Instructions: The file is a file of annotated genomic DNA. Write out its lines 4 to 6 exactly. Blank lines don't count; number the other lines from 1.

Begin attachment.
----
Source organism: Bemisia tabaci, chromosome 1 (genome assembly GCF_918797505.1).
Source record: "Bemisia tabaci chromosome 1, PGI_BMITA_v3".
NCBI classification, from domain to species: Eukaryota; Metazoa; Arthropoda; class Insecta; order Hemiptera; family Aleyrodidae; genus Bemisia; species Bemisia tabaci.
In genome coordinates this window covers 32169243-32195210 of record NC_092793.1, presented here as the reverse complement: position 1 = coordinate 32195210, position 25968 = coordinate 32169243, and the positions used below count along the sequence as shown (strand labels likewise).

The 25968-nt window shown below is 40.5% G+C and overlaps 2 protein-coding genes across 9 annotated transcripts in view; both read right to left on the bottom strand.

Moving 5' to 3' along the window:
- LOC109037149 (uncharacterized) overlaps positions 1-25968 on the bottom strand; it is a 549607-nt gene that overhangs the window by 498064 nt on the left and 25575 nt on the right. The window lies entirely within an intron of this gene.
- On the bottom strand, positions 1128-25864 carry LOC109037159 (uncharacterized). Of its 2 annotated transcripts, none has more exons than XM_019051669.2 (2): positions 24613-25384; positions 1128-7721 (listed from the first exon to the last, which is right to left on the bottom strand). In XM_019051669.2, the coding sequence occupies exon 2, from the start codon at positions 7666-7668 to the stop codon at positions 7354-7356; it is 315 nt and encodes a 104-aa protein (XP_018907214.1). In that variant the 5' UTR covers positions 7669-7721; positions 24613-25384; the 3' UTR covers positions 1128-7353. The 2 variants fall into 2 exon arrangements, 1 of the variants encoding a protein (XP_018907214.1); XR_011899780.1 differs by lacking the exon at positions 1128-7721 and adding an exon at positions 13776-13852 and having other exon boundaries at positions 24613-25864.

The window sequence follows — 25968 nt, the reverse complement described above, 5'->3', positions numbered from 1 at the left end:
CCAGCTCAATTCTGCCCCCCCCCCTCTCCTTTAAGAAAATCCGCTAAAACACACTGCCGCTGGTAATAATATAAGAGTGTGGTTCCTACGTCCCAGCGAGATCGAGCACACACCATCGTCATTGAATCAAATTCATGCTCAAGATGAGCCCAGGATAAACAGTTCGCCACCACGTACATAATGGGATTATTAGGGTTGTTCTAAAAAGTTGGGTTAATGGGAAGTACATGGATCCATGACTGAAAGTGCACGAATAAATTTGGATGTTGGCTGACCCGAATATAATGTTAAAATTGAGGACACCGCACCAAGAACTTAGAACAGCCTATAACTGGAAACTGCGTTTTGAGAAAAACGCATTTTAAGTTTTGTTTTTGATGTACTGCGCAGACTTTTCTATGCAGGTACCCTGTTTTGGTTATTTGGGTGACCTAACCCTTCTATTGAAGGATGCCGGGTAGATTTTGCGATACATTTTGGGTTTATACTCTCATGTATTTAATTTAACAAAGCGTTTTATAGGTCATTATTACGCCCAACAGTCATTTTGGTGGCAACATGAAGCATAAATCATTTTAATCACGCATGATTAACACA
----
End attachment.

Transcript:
In genome coordinates this window covers 32169243-32195210 of record NC_092793.1, presented here as the reverse complement: position 1 = coordinate 32195210, position 25968 = coordinate 32169243, and the positions used below count along the sequence as shown (strand labels likewise).

The 25968-nt window shown below is 40.5% G+C and overlaps 2 protein-coding genes across 9 annotated transcripts in view; both read right to left on the bottom strand.

Moving 5' to 3' along the window: